Um, no. Stay off it until as long as possible! After 3-4 weeks the turf will be starting to grip onto the soil and it will be ok to walk on it then.

How long should I wait to mow it?

Don’t mow your new lawn until it has definitely taken root. You should not be able to lift the lawn up anymore. Most of the time this takes about 4 weeks and the grass should be at least 6 cm high. When you do cut it, make sure your mower is set on the highest possible setting. Don’t be tempted to cut it really short. (This is also true in winter, you should cut your lawn about 2 cm higher in winter than summer, to avoid stress).

How long do I have to lay the turf once it’s been delivered?

Hard to say, but 48 hours is generally all you have. As with the installed turf, don’t let the rolls dry out. We watered our stacks of turf in the evening to help stop them drying out. But don’t go too heavy with the water or you’ll never be able to lift them!


In the end it took the two of us all weekend and the Friday afternoon to get the job done. Don’t forget that we spread tonnes of soil as well, and dug out the clay in the garden bed and filled it with the native mix. Huge jobs. If we just had to lay the turf down it would have probably only taken a day and a half. The back yard, for example, where all the soil was already spread and leveled, was done in 3 hours.

Was it hard? Not really. The turf installation was actually pretty easy, it was the soil spreading that I absolutely hated! Installing the turf was instantly rewarding and moves along fairly fast.

The rolls of turf are fairly heavy, especially if they’re really wet. I could move the lighter ones on the top of the pile pretty easily but James had to help me with some of the big, heavy rolls on the bottom of the pile. As I got tired, James would lift them into position and then I could just kick the roll to spread it out.

Also, you can’t be afraid of the dirt. The rolls of turf are essentially rolls of dirt and you get covered in it. No joke, it gets everywhere. On top of that, if you are scared of spiders it might not be your thing. There were lots! It’s like installing your very own ecosystem.

Photos, you ask? Well, obviously we were too damn busy to take photos because there simply isn’t any! I’m so annoyed that we forgot to take a few. But, here’s some from today. It’s been two and a half weeks since we laid the turf. As you can see, there are some dry bits that haven’t taken quite as well as others, but they’re already growing through.

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We had some turf left over. It was hard to work out exactly how much we needed and we over ordered rather than risk not having enough. We put it on Gumtree for free and it was taken within minutes! It wen’t to a lovely couple who very much appreciated the gift.

Turbo needs a new home!

Meet Turbo!

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Turbo is about 2 years old. He’s a Jack Russell cross Red Healer with plenty of energy. He’s very playful and gets on well with people but needs time to get to know other dogs.

He’s microchiped but not desexed. He’s house trained.

Unfortunately, Turbo’s owner (my brother) can’t keep him where they rent because there is no backyard. So Turbo needs a new family.

He’s in Sydney for the weekend but normally lives in Wollongong. If you know anyone who might be interested in taking Turbo home leave me a comment so we can get in touch.

Finally!

Yesterday we received the “final documents”. We spent a few hours last night pouring over the numbers and making sure nothing had been pushed out of the contract (or added in, for that matter). To our absolute amazement, there were only a few niggling things that irritated the perfectionists in us. We signed it and we’re sending it back this morning.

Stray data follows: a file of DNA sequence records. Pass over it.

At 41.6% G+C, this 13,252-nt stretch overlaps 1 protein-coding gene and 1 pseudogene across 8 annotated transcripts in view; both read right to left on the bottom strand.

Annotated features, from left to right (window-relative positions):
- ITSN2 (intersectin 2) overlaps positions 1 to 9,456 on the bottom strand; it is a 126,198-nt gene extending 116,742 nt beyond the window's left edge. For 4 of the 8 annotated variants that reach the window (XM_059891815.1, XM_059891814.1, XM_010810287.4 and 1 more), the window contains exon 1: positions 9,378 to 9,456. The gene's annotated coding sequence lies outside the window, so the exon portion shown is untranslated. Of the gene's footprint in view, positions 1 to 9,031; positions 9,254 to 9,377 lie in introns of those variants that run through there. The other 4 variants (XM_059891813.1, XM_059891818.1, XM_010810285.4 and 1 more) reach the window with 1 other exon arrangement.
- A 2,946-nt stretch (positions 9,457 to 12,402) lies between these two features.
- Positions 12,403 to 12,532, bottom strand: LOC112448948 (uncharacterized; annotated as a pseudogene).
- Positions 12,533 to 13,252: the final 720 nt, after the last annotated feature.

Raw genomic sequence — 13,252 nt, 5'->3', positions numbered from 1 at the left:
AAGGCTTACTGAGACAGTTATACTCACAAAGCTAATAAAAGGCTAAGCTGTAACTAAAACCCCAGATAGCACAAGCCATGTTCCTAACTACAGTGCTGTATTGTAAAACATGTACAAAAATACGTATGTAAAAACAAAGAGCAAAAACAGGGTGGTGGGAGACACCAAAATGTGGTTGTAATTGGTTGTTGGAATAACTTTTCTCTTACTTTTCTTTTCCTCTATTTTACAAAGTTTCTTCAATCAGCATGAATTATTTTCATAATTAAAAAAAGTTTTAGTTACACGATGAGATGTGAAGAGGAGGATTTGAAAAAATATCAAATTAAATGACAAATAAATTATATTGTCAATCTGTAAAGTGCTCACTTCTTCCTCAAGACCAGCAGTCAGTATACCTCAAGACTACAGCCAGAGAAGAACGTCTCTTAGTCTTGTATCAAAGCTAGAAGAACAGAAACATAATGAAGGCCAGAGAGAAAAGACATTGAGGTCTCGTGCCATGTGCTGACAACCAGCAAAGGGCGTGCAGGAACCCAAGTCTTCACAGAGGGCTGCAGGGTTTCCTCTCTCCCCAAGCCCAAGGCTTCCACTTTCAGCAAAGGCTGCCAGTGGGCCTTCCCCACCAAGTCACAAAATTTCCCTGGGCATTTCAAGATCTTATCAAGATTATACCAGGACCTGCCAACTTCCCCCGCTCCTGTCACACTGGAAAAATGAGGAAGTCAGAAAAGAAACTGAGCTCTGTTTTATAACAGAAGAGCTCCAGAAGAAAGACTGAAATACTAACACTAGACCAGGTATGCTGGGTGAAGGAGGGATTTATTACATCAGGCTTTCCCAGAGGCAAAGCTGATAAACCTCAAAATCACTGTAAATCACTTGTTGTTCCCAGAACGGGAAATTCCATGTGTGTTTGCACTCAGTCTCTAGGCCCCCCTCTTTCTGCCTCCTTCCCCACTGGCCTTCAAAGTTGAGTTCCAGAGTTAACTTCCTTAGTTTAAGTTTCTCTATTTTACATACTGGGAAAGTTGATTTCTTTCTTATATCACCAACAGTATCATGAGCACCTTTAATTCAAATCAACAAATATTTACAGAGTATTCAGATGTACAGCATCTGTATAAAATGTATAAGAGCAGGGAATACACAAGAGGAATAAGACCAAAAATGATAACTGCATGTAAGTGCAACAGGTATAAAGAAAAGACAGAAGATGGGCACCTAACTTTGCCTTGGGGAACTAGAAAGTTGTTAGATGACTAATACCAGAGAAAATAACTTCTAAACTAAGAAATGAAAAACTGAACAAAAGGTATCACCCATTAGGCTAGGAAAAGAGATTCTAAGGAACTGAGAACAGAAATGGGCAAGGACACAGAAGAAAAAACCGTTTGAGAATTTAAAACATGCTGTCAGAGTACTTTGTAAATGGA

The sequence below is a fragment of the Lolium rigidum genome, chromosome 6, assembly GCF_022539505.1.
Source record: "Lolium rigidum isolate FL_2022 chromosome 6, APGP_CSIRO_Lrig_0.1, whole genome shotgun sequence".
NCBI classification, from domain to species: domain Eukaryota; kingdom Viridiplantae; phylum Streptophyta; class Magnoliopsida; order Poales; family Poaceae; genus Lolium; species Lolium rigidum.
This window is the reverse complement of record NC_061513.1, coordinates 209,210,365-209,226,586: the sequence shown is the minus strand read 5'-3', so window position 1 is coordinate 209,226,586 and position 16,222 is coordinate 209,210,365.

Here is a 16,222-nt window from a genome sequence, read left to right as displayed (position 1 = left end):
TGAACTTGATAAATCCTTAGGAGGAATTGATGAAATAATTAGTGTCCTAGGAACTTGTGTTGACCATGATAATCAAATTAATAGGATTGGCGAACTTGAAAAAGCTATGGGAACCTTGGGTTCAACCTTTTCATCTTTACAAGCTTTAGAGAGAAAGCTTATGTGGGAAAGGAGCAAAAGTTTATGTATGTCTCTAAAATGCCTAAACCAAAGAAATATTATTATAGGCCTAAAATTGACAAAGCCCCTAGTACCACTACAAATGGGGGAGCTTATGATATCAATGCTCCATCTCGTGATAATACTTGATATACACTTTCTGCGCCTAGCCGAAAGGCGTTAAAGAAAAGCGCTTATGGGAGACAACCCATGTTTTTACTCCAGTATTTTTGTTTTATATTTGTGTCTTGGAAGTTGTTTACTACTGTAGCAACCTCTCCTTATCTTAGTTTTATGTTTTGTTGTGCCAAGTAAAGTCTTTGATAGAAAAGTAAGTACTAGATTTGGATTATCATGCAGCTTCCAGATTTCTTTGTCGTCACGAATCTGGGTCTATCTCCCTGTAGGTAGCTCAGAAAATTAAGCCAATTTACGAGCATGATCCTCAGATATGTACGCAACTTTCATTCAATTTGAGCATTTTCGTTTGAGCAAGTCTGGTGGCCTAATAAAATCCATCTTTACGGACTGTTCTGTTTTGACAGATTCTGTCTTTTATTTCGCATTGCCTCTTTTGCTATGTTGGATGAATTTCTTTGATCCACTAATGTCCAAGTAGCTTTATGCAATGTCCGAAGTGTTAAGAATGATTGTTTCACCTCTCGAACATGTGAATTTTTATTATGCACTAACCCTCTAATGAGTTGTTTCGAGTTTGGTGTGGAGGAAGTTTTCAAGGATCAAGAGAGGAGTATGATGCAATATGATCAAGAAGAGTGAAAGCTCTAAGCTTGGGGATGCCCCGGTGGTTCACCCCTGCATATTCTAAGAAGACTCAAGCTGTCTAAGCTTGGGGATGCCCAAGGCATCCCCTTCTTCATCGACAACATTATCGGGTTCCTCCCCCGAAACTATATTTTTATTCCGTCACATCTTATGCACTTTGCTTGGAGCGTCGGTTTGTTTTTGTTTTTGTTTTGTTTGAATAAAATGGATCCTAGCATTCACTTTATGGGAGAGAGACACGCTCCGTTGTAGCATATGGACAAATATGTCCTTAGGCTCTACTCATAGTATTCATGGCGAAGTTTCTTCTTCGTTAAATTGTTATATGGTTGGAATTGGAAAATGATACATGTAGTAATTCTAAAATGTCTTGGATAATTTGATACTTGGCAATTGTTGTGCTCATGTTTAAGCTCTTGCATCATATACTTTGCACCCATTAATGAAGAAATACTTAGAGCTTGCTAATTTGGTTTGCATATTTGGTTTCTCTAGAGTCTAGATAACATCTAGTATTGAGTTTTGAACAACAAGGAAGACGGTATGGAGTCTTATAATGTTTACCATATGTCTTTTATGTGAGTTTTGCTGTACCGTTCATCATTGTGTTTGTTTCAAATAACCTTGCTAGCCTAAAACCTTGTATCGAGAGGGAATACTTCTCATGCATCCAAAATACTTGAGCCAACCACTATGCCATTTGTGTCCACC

Basically, it was nothing we hadn’t seen before. I have absolutely no idea why it took a month. It looks like a cut and paste job to me.

We’re told now that our paperwork will go to “estimating and construction” where they will order our supplies.

Back to waiting, I suppose.

$@%!

Once we signed the preliminary final variation we were told it would take 10-15 days to prepare the final documents.

Today is day 15 so I asked for an update. I was told I would ‘hopefully’ have the final documents by the end of the day.

2:30 pm rolls by and I get another email with an apology- actually, the documents won’t be ready until mid-week.

Why will it take a full month to prepare the documents? Because two staff members were sick last week and two are on leave this week.

It’s taking all my self control right now not to unleash three paragraphs of profanities.

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Feedback sandwich

Lately, while we wait and wait and wait, I’ve been reflecting on what would have made this process better for us.

Given that we’re absolute novices I’m content with the choices we’ve made thus far. There isn’t a great deal I would change. It’s certainly not going to be a palace of any sort, but we never intended it to be. So, as I reflect on what could have made the whole thing go more smoothly, I can’t help but pick the low hanging fruit: this admin process has been tedious.

We’ve entered the building industry as customers in a time when residential building development in Sydney is soaring. It’s projected that greater Sydney will need 27 500 new homes every year to meet demand. In each of the last 5 years around 14 500 homes were built. So basically, if we’re going to have enough houses for the extra 1.3 million people coming to Sydney by 2031, then the building industry is going to have to pick up it’s game. Alternatively, if you’ve been thinking about starting your own building company then perhaps it’s time to make hay while the sun is shining! (If you would like to know more about planning strategies in Sydney check out the Sydney Metropolitan Strategy website and this community guide.)